“Before the superstores, we discovered that the most interesting sale days in our store were weekends. People drove from all over the city to come and shop,” Blaisdell said.
Another factor is his disenchantment with mainstream publishing.
“The price of books is excluding young readers,” he said, noting that three hardback books can retail for as much as $100.
Blaisdell said he’s considered, and rejected, the notion of reducing the store’s space and narrowing the subjects to what the Living Batch specializes in — alternative fiction, poetry, politics, art and architecture, psychoanalysis and works from small presses.
If the store changed its direction and size, Blaisdell said, there probably wouldn’t be sufficient readers to buy books “in these prices, in these times in Albuquerque.”
In addition, he said, none of his children nor present or former employees expressed interest in maintaining the bookstore.
“A literary period of mass readership for the small bookstore is passing out of democratic politics,” Blaisdell said. “I think inexpensive books should be available to a large number of people, if they want to read.
“So, through various circumstances, we have become extinct.”
I GREW UP during the 1950s in the then rapidly expanding university town of Davis, California, living with my family in a brand-new tract-housing development at the very edge of a vast expanse of barley, alfalfa, sugar beet, corn, and tomato fields. My youthful roaming on foot and by bicycle regularly brought me and my friends into other nearby neighborhoods as they were being newly constructed, along with visits to some of the canneries and industrial buildings then sprouting up throughout Yolo County. We didn’t know it then, but we were living within a microcosm of the American West that was being transformed before our eyes.
Much later in life, when I moved to San Francisco in 1974 as a young artist and became a faculty member at San Francisco State University, I first met Lewis Baltz and encountered his photographs. Lewis was introduced to me by my good friend, Geoffrey Young, a talented poet and copublisher of The Figures press, who called my attention to Lewis’s Tract Houses of 1971 and his subsequent The New Industrial Parks Near Irvine, California of 1974. I immediately judged these photographic projects to be a compelling new form of acerbic visual literature, one whose content resonated fully with my own life’s experience.Geoffrey Young then rang my bell again in 1980, saying that he had hot in his hands a preview copy of Park City, Lewis’s brand-new photography book. It set forth another stirring visual survey created within the American West, one strongly supported by the National Endowment for the Arts, which documented a devastated tract of land extant not far from Salt Lake City that had been heavily mined during the nineteenth century. Here was another residential-real-estate boom in the making presented for visual contemplation, this one tied to that of rapidly expanding ski-resort areas then being developed in the West. And not only did Baltz present Park City as his own powerful visual essay of lament, he also tag-teamed it in his new book with a brilliant and insightful essay authored by the writer Gus Blaisdell. Up until this time, the only photographer I admired who had actively engaged a noted writer with his work was Robert Frank, whose introduction for The Americans by Jack Kerouac became a classic pairing of images and words that is still relevant today.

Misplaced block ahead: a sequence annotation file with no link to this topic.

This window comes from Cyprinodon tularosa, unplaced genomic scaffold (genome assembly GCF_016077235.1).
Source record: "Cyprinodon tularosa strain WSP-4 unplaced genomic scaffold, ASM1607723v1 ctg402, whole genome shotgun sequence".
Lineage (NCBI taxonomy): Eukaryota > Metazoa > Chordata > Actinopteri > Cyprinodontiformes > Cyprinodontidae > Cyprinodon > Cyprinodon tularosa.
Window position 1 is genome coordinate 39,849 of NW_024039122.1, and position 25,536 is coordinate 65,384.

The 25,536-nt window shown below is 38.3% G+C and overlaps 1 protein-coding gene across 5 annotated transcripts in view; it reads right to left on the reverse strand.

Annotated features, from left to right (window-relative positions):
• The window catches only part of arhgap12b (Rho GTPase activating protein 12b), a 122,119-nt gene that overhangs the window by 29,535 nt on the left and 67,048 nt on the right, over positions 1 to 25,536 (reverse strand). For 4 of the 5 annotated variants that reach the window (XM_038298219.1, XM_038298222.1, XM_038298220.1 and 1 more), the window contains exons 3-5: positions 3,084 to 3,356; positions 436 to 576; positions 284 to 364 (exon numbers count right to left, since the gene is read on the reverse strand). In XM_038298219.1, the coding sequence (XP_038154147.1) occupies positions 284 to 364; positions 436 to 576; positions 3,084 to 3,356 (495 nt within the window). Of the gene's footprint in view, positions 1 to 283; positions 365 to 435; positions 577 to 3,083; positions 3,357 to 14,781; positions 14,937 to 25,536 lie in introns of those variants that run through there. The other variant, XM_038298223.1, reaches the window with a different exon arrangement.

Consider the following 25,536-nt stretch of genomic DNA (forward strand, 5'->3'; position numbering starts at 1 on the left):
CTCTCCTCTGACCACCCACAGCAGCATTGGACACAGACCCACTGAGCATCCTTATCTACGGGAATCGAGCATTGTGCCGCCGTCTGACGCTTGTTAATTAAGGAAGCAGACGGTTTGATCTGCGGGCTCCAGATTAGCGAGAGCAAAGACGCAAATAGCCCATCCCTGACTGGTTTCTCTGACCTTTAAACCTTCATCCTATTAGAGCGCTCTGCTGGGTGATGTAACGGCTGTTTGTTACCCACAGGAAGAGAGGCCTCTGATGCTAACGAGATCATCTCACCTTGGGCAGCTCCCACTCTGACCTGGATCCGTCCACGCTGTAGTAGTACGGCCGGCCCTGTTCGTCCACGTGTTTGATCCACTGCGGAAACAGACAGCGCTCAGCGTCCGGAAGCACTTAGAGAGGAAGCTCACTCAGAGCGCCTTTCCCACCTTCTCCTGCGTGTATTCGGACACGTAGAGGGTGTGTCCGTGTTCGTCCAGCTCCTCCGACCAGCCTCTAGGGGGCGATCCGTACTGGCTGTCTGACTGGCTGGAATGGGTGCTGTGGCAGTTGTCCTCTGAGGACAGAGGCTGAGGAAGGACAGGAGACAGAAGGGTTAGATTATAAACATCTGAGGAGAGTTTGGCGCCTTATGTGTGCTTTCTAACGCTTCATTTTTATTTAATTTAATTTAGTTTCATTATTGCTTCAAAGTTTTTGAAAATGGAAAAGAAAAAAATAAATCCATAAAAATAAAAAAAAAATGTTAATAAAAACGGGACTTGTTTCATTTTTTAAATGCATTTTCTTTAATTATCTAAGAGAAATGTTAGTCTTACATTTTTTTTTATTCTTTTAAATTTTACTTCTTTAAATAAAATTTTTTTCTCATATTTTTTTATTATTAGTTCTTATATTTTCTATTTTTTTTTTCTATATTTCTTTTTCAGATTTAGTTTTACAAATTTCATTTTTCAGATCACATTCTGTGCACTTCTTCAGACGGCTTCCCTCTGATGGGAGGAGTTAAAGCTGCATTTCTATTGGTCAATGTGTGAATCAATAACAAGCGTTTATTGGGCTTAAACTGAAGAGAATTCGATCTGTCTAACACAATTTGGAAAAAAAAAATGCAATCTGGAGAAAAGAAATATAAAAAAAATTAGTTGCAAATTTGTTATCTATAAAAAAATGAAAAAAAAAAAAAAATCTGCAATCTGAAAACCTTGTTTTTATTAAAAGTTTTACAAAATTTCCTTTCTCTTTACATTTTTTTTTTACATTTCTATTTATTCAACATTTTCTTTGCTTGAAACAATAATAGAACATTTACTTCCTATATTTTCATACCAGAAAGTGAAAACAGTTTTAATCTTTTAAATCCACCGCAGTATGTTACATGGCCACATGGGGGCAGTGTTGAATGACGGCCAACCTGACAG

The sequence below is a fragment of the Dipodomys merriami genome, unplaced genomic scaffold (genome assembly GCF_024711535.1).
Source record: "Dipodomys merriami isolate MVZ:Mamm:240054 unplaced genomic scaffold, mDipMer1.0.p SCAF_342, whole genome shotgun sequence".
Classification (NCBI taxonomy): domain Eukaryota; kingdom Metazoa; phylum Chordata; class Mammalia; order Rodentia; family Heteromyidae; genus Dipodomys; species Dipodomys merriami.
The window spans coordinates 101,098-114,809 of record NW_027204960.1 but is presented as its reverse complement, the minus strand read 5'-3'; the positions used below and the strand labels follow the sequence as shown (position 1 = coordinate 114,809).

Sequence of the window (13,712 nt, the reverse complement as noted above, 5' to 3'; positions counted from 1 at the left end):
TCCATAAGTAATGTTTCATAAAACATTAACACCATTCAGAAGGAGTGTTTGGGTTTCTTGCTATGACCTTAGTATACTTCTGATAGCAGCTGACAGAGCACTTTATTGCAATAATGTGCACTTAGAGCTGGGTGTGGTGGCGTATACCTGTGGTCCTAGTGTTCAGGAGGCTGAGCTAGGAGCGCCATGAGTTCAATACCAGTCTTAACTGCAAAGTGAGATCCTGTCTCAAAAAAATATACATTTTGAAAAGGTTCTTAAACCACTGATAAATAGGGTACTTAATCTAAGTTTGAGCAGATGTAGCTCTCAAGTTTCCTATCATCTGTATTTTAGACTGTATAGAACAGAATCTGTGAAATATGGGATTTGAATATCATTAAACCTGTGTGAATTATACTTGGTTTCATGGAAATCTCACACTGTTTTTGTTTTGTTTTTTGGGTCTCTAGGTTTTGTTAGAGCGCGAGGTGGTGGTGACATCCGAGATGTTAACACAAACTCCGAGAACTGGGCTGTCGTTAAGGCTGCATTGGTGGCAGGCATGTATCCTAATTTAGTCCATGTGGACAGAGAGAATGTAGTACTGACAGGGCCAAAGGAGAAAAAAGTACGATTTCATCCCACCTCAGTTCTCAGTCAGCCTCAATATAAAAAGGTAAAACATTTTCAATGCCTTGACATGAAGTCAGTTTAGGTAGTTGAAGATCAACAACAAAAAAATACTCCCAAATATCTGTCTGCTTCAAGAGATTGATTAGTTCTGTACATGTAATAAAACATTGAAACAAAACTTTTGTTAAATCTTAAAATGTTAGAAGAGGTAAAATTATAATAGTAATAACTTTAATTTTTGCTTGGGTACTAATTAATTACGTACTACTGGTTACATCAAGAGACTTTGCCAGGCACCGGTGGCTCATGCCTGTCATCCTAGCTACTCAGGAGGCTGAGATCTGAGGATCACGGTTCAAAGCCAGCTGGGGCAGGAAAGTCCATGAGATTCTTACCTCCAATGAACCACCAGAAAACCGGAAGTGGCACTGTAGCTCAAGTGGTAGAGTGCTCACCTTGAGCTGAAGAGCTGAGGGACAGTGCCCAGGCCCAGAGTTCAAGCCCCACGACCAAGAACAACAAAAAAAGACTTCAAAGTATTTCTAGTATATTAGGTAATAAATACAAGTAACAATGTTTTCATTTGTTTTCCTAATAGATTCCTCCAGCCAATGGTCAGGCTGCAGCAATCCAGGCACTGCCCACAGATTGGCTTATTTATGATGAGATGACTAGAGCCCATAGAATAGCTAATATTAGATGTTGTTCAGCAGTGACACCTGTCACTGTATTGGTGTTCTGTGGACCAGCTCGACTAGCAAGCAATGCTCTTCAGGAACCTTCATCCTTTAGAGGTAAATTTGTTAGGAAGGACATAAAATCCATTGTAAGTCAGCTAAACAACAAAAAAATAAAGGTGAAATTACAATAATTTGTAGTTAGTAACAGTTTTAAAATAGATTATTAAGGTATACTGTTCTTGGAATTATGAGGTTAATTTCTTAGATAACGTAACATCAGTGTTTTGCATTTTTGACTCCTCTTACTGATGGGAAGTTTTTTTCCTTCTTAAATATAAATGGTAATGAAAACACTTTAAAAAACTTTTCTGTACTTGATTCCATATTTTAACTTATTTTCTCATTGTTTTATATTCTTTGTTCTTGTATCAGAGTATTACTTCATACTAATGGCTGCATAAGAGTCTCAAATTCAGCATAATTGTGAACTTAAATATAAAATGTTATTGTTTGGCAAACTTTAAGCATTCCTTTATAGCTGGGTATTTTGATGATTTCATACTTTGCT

Lewis Baltz,Tract House #1, from the seriesThe Tract Houses, 1971,gelatin silver print, 5 1/2 x 9”.
Lewis Baltz,Tract House #13, from the seriesThe Tract Houses, 1971,gelatin silver print, 5 1/2 x 9”.
Lewis Baltz,Foundation Construction Many Warehouses 2892 Kelvin Irvine, from the seriesThe New Industrial Parks near Irvine, California, 1974.
I had a wonderful opportunity come my way later on, during the mid-’80s, when I was asked to nominate two artists to create works in response to the public land known as Candlestick Park located on the outskirts of San Francisco. Happily, both of my nominees, Lewis Baltz and David Ireland, were awarded such commissions. And here yet again was another track of devastated land to be carefully considered and documented by Lewis, an unnatural field of construction debris that had been dumped in vast quantities into San Francisco Bay as landfill in advance of a new sports stadium that was then built on the site. Once opened, it became the home of the Giants and the 49ers and also hosted numerous concerts. The park’s vast asphalt parking lots almost surrounded the entire stadium, an austere and rubble-strewn landscape that finally ended at the Bay’s waters.